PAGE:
Understanding local forest needs in Cameroon
In the village of Nkolbibanda, 50 kilometers south of the Cameroon capital of
Yaoundé, CIFOR research is providing a better understanding of the environmental
needs and priorities of the communities living next to the Ottotomo Forest
Covering an area of 2,950 hectares, the Reserve was gazetted by the French
colonial government in 1930 and remains off-limits to human activities other
than the occasional collecting of non-timber forest products.
The inhabitants of Nkolbibanda belong to the Ewondo ethnic group and are largely
dependent upon agriculture for food and income. Their primary sources of food
include shifting cultivation, some plantation crops such as cocoa and
increasingly palm oil, traditional forest products and bush meats such as palm
rats, porcupines and antelope.
At the time the reserve was gazetted, traditional territories were not taken
into account, including those traditionally accessed by the people of
Nkolbibanda. But in the past 15-20 years, the population in the area has grown
considerably, putting considerable pressure on local natural resources and
resulting in increasing levels of conflict between communities and the reserve
CIFOR has been playing a leading role in improving relations between local
communities, local NGO's and forest administrators. The current
Multidisciplinary Landscape Assessment (MLA) project, led by CIFOR researcher
Marieke Sassen, aims to enhance this process.
"We hope the outcomes of this project will serve as a basis for improved
dialogue between all stakeholders, and lead to better decisions about the
management of the reserve and the surrounding area," Sassen said.
Using an approach developed in East Kalimantan, Indonesia, Sassen and her team
of researchers undertook a survey in 2003 involving both conventional
biodiversity surveys and an assessment of local people's needs and perceptions.
The MLA approach aims at enhancing the understanding between development
practitioners, local policy makers and forest communities. It will also help
improve policy decisions that affect the local population and enhance the long
term sustainability of the forest and it's inhabitants.
Marieke and her team have used a variety of research methods to explore the
importance people attach to their tropical rainforest landscape. Conducted with
men and women, both young and old, these methods include different forms of
meetings. For example, 'Community Meetings' help compile historical data such as
land use and village history, while 'Exercise Meetings' provide a "valuation" of
landscape elements and animal species and their uses. Other techniques include
participatory Mapping Meetings and Field Surveys and require building high
levels of collaboration and trust with participants.
Not surprisingly, the initial analysis of survey results has shown that the
forest is the second most important landscape unit behind the village. This
raises one of the most challenging aspects of CIFOR's research: how to help
villagers find the right balance between improving their food production and
their need to sustain forests as an important source of land and of products
that can be harvested?
People are aware of forest functions. They know, for example, that trees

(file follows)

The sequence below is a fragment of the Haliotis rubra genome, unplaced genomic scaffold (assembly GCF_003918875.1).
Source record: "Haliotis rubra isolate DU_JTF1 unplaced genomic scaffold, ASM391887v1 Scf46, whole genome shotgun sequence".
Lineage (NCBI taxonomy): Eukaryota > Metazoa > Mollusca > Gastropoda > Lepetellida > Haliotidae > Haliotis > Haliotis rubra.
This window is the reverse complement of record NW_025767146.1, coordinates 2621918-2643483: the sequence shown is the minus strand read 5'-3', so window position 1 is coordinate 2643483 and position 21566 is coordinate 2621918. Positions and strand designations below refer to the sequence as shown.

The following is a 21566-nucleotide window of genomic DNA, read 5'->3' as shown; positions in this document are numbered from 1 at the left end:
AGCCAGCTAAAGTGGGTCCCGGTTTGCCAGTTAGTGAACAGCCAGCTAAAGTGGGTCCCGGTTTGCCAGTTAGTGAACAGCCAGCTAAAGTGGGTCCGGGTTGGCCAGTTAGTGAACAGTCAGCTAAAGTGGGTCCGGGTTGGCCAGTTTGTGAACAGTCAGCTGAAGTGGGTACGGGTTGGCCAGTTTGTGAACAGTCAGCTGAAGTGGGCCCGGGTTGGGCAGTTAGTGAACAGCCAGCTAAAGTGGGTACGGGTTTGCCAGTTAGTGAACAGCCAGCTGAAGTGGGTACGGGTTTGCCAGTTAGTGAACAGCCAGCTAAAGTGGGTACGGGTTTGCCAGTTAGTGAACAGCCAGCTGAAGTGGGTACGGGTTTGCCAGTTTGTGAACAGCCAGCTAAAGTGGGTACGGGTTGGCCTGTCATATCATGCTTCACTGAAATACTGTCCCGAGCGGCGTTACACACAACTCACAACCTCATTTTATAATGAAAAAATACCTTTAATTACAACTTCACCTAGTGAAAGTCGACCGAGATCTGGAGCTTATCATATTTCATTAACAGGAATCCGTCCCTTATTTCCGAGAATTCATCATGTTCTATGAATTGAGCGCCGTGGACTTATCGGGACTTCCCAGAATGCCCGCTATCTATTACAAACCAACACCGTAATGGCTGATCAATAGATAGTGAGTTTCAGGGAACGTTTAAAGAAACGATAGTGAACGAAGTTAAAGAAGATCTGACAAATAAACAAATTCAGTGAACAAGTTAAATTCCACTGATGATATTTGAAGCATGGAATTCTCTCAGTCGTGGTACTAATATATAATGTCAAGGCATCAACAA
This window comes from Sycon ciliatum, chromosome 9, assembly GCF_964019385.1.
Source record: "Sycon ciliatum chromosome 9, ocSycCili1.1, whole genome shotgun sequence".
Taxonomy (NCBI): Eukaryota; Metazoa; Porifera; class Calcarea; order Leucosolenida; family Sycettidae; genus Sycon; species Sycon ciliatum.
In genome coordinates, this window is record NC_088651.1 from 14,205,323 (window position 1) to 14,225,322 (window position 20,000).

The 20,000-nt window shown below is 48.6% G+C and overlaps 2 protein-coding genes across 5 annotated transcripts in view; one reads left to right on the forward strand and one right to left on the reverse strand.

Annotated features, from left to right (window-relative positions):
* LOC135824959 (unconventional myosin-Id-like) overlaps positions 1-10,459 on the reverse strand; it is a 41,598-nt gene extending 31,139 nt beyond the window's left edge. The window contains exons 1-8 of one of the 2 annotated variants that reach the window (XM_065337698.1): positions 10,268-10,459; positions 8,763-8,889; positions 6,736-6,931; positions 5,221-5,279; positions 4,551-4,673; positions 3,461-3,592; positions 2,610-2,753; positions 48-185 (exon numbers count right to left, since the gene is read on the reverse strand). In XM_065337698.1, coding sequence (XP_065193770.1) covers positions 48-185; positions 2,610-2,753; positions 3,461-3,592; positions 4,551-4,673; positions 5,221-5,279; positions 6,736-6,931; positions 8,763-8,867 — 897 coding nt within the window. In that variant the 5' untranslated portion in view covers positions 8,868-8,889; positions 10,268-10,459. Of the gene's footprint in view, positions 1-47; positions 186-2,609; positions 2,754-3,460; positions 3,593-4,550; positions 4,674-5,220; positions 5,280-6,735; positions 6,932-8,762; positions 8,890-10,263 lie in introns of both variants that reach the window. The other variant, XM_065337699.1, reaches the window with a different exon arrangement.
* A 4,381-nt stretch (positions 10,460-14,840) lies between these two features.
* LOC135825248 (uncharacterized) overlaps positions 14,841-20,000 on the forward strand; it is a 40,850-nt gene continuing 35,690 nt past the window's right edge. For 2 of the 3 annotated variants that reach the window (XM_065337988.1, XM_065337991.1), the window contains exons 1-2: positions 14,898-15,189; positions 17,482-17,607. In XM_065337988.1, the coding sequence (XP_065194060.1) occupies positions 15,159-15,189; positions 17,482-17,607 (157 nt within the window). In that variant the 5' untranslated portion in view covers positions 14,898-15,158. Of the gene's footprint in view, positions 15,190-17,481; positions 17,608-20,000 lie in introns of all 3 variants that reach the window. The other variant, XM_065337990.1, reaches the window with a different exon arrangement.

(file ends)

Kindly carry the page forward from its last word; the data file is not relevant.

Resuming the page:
"protect" the forest, how seed dispersal is necessary for tree regeneration and
how certain animals play an important role in this. They also know which
activities damage the forest; including many they practice themselves, like
cutting down trees and burning. However, when it comes to their own activities,
they feel they do not have a choice if they want to practice agriculture and
sustain themselves. As one elder men said, "That is just the way we are, we eat
(something) until it is finished and then we just find something else". Sassen
says this demonstrates now people have their own ways of adapting to changing
They also blame outsiders for damage to the forest by cutting down trees
illegally in the reserve and on their land, or by poaching game or using poison
to catch fish. Marieke said many respondents spoke of this "outsider" issue,
arguing that while they should not have to change their own traditional
activities, certain activities by outsiders should be prohibited.
Driving the increasing level of unsustainable practices has been the dramatic
rise in recent years of the price of goods associated with the cash economy.
Basic essentials such as soap, petroleum, matches and children's schooling place
an increasing burden on the villagers to find cash.
One of the major challenges is to develop sustainable practices within the
forestry reserve. Paramount to this is ensuring constructive dialogue at all
levels between stakeholders. CIFOR is assisting this by aligning the current and
future needs of forest mangers and villagers, as well as assisting policy makers
to work closely with stakeholders.
"We give as much information as possible to the community and provide
explanations about how involvement in the research will benefit them in the long
term. It is important to overcome any levels of mistrust. Sure, it's too early
to give a definite thumbs up to the MLA project. But I think I can safely say
CIFOR's work is improving relations between NGO's, forest managers and local
villagers. I hope that by building on this and past CIFOR activities, we can
influence future decisions about the management of the reserve." MH
CIFOR's MLA research in Cameroon is supported by the European Commission,
Association Terre de Development, the University of Yaounde, and ONADEF - the
Cameroon Government's forestry service.